I remember when I first became interested in woodland. Through my lack of knowledge and understanding I thought ivy was a tree-killing force that scaled a trunk like a cancer and had no other purpose. I looked at the fat stalks of ivy growing on a poplar in a nearby park and thought it might be an idea to cut them. In my local area there are people who go around doing just that.
The fact is that ivy is fantastic for wildlife. When ivy grows up the front of a house and sparrows are nearby they’ll use it. Blackcaps, one of my favourite songbirds, nest in it. Entire bat colonies can roost in it. Hoverflies, bees, butterflies, they all use it for different means, be it a leaf to perch on or flowers to drink nectar from. Walking in Crystal Palace Park recently I was passed by a man remarking to his friend about a line of trees with ivy growing up them:
‘Look at those trees,’ he said, his companion turning to look. ‘The ivy grows up them and just kills them off. I’m thinking of writing a letter.’
This is one of the biggest misunderstandings about ivy – it is not merely some dark demon from a tree-hating underworld, it flowers, too. In fact, the main reason it is even anywhere near a tree is because a songbird or woodpigeon has sat in the tree and evacuated its seed. It produces food eaten by a good number of birds and attracts insects that birds can feed to their babies. Beautiful and exciting birds like firecrests target it for food and shelter in winter when they pass through parts of the British Isles.
A tree brought down in a wood will give life to wildflowers and wake some that have lain dormant in the soil
Ivy does add extra weight to a tree and, in some cases, can weigh a tree down making it more liable to windblow during a storm. But the issue isn’t with the ivy it’s with us, Homo sapiens. In woodlands, it is completely natural for a tree to fall down, it’s good. The new light that will hit the woodland floor will improve the structural diversity, particularly in British woodlands that, since the Second World War, have gone largely unmanaged and have become overgrown as our economy has grown to rely more and more on imported materials.
A tree brought down in a wood will give life to wildflowers and wake some that have lain dormant in the soil, unable to flower because of the previous tree’s leaf shade. In the street, however, a fallen tree could mean death, damages and lawsuits. For all our love of woodlands and forests, perhaps the sight of new woodland is something that kindles a deep fear inside us, as if the open land is being overtaken, changing at a pace and in a manner that we’re uncomfortable with. Personally I find woodland reclaiming old developments and ‘wastelands’ as something to feel good about. It tells me the world can function without our intervention and can recover. Nature can make even the most barren place into a leafy oasis given time.
The chap I overheard in Crystal Palace later remarked on a c.200-year-old horse chestnut standing tall and true, though surrounded by ground dwelling ivy. If he had seen a horse chestnut wounded by blight, a disease spreading through global trade, might he have turned his ire on Environment Minister Owen Paterson for not tightening restrictions on imports? In the case of the healthy, happy horse chestnut, does it not suggest that what we love (or this man at least) is the splendour of individual trees, their maturity, their completeness. The common understanding of nature’s life cycle is a single sapling to a mature tree, without any notion of the stuff that might happen in between, the decay and lost limbs, all part of the picture. After a recent trip to the decidedly untidy West of Ireland, I read this quote from Oliver Cromwell on the state of the Irish landscape in Neil Hegarty’s The Story of Ireland:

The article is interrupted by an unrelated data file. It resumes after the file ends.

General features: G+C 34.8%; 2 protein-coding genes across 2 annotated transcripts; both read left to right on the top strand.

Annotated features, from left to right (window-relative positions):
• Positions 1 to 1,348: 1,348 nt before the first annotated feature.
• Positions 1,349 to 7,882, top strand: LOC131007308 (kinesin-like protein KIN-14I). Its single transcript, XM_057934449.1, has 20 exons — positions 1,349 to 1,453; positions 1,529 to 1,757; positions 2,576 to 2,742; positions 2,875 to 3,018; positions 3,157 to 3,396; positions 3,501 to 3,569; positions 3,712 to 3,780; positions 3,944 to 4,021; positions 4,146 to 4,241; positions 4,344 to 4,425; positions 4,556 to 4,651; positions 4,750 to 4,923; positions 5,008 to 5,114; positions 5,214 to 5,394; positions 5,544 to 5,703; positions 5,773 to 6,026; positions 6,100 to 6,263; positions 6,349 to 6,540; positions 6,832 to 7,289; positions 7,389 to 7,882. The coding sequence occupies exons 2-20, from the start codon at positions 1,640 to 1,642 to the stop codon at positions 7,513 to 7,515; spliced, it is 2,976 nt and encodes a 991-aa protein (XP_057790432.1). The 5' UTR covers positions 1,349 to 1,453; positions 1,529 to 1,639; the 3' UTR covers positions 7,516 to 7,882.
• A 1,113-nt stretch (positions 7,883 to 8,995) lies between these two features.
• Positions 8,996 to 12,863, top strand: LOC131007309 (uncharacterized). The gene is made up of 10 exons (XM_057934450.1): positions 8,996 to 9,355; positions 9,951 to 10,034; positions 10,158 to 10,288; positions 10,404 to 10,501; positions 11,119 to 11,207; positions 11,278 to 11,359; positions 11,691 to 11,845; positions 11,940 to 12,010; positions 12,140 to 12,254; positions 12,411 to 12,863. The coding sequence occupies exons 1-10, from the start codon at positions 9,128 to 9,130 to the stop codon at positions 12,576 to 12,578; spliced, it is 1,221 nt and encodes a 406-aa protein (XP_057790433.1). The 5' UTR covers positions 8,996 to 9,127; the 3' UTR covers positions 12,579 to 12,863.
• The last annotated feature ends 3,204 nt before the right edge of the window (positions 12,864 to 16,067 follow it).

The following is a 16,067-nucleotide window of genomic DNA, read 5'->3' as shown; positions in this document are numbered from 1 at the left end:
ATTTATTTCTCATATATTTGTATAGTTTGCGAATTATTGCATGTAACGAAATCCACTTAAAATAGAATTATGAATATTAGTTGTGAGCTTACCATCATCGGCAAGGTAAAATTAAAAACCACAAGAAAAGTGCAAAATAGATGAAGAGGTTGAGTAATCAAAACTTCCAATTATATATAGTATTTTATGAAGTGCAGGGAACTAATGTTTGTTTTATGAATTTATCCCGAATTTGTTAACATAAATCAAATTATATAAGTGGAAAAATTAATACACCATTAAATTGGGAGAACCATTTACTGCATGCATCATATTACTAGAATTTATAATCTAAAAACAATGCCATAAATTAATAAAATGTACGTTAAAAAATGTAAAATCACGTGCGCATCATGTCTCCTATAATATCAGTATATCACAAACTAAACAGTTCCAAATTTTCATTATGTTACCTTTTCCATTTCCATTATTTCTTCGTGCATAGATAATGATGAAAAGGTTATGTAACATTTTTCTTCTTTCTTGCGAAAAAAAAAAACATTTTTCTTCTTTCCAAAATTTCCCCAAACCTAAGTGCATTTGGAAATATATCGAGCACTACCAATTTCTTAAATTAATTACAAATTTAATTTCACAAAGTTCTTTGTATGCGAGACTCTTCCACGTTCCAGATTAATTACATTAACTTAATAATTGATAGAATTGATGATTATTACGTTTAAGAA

‘For to what purpose was it to plow or sow, where there was little or no Prospect of reaping? – To improve where the Tenant had no Property? This universal Neglect of Husbandry covered the Face of the Kingdoms with thickets of Woods and Briars; and with those Vast extended Boggs, which are not natural but only the Excrescences and Scabs of the Body, occasioned by Uncleanliness and Sloth.’ (Page 136).
Cromwell couldn’t have been more wrong, though his rhetoric is plainly political. Those Irish ‘Boggs’ are one of the planet’s many ways of storing carbon dioxide emitted by the felling of woodlands (which thanks to the English has occurred in Scotland and Ireland through centuries of invasion and land grab) and is something we as a species are scrambling to mimic. Today we look at those bogs with a greater understanding, if not thanks. In County Mayo some are being turned into reserves, home to merlin, otter and grouse. But the main thing here has been capitalised by Cromwell’s old English: Neglect.
People get angry and feel they’re being forgotten when their grass isn’t cut by the council, when the neighbour hasn’t trimmed the hedge on their side, when the ivy suffocating those trees hasn’t been cut. Often these are measures to boost bee numbers and reinstate lost habitat for birds and bats. In England, if we are to help bees, birds and butterflies, we need to address our obsession with tidiness. In the natural world it does not equal good hygiene or ‘Cleanliness’, an untidy garden means more birds, more bees and more butterflies.
In Cromwell’s case it was the language of war, a debasing of another country and culture, rather than a comment on wildlife gardening. I don’t think it’s far off, mind you. If we are to overcome our uneasiness about ivy and trees we’ll need to loosen our grip, leave the mower in the shed one year and look at the benefits of the plant, the good it does for wildlife in these most ecologically trying of times. I like to think my original, misguided concern for trees came from a good place and has developed into something more reasonable having taken time to consider the bigger picture of the natural world.